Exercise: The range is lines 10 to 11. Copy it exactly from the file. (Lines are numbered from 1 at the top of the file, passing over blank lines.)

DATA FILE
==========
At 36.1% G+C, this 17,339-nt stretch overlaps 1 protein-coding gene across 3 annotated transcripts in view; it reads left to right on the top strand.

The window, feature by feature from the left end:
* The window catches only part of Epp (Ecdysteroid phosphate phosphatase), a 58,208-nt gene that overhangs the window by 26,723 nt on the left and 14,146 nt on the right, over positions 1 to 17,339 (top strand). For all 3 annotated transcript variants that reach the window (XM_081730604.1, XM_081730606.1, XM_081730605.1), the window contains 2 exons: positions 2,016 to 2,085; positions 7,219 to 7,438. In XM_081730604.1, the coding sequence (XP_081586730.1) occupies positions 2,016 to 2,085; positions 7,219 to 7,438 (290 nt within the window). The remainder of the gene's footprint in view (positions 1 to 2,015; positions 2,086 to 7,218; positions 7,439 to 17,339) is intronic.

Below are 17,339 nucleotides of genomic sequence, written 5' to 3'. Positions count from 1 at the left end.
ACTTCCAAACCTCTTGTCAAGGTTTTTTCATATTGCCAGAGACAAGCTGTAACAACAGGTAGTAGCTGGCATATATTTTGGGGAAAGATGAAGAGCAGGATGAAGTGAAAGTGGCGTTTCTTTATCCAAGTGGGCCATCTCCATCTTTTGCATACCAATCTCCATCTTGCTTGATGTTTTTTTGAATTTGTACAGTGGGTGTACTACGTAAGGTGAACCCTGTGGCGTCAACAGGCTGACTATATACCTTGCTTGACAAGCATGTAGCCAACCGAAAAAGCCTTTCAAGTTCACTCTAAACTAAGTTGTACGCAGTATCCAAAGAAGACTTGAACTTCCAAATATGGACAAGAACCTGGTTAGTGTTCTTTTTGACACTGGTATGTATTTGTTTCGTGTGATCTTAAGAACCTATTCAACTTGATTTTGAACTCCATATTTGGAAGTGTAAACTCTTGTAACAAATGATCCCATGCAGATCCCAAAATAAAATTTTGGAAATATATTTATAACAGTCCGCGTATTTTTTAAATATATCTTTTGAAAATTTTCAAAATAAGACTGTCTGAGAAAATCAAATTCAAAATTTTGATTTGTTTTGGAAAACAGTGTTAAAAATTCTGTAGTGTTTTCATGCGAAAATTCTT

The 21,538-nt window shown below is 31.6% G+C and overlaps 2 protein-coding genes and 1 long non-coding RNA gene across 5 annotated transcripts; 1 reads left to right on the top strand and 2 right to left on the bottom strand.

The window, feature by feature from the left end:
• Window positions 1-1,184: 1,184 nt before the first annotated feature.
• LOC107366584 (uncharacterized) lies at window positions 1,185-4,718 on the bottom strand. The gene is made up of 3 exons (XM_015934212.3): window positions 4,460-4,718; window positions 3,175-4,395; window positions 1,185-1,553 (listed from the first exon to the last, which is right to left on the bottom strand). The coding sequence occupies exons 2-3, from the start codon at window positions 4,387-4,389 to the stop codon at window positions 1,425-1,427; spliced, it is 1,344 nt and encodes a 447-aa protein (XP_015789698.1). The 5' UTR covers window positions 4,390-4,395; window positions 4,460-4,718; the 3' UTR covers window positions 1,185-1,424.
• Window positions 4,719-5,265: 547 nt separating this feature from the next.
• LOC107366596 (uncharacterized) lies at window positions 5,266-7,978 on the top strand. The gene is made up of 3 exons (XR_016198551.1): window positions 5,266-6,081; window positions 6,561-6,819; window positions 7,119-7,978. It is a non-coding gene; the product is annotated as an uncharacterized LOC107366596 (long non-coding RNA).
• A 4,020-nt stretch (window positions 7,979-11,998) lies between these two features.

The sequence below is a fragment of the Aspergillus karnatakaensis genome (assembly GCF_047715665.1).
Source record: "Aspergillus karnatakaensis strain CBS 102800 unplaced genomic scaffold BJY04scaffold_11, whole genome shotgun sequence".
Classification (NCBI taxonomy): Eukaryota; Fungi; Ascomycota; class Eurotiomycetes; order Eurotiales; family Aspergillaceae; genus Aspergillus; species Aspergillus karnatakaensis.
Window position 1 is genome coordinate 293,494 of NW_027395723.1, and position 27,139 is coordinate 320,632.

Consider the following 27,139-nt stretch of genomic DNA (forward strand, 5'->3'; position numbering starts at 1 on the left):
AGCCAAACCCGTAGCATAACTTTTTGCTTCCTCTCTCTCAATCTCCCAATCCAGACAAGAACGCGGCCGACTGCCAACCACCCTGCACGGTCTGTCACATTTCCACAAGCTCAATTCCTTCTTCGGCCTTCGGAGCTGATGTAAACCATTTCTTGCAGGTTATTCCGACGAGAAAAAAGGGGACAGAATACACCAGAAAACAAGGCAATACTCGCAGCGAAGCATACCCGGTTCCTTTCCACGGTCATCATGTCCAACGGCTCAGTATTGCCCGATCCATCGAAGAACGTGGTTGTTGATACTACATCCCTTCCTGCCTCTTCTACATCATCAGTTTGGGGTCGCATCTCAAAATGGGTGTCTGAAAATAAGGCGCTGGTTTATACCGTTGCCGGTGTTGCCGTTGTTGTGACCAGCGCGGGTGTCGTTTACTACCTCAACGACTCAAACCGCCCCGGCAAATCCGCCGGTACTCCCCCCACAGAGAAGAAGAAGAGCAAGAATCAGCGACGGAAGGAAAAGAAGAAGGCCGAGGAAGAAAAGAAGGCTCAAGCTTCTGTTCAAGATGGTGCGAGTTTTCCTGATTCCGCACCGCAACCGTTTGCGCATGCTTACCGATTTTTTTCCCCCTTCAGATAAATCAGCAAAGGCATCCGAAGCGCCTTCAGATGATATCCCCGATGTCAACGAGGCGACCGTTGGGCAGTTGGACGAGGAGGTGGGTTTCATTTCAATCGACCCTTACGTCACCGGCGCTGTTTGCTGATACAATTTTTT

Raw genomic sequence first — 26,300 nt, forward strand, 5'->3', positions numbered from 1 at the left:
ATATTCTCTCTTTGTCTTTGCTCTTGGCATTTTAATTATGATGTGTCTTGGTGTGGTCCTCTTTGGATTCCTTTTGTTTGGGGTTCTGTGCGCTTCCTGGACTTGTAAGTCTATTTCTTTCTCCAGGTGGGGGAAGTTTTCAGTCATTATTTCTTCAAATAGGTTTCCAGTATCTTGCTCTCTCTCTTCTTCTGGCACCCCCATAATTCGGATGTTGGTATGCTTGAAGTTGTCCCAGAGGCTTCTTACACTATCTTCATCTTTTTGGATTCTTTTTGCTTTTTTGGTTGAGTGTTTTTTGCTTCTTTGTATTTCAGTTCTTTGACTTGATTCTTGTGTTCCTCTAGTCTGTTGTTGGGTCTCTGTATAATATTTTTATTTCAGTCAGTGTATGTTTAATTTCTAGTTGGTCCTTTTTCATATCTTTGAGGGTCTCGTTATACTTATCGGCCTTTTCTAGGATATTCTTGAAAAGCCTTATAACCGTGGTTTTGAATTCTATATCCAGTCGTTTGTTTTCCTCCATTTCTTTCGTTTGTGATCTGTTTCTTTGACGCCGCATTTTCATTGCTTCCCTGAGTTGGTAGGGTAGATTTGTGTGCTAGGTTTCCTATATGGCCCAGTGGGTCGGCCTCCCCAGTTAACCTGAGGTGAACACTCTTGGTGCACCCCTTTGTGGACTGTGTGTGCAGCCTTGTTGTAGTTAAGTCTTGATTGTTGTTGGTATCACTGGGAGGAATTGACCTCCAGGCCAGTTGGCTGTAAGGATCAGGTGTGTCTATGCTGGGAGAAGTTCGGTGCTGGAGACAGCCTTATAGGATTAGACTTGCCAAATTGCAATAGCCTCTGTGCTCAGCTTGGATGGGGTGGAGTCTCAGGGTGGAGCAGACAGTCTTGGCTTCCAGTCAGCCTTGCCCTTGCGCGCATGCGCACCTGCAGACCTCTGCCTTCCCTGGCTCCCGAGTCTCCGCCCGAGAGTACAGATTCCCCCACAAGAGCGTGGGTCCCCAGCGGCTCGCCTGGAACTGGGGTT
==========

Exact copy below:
• Window positions 4,719-5,265: 547 nt separating this feature from the next.
• LOC107366596 (uncharacterized) lies at window positions 5,266-7,978 on the top strand. The gene is made up of 3 exons (XR_016198551.1): window positions 5,266-6,081; window positions 6,561-6,819; window positions 7,119-7,978. It is a non-coding gene; the product is annotated as an uncharacterized LOC107366596 (long non-coding RNA).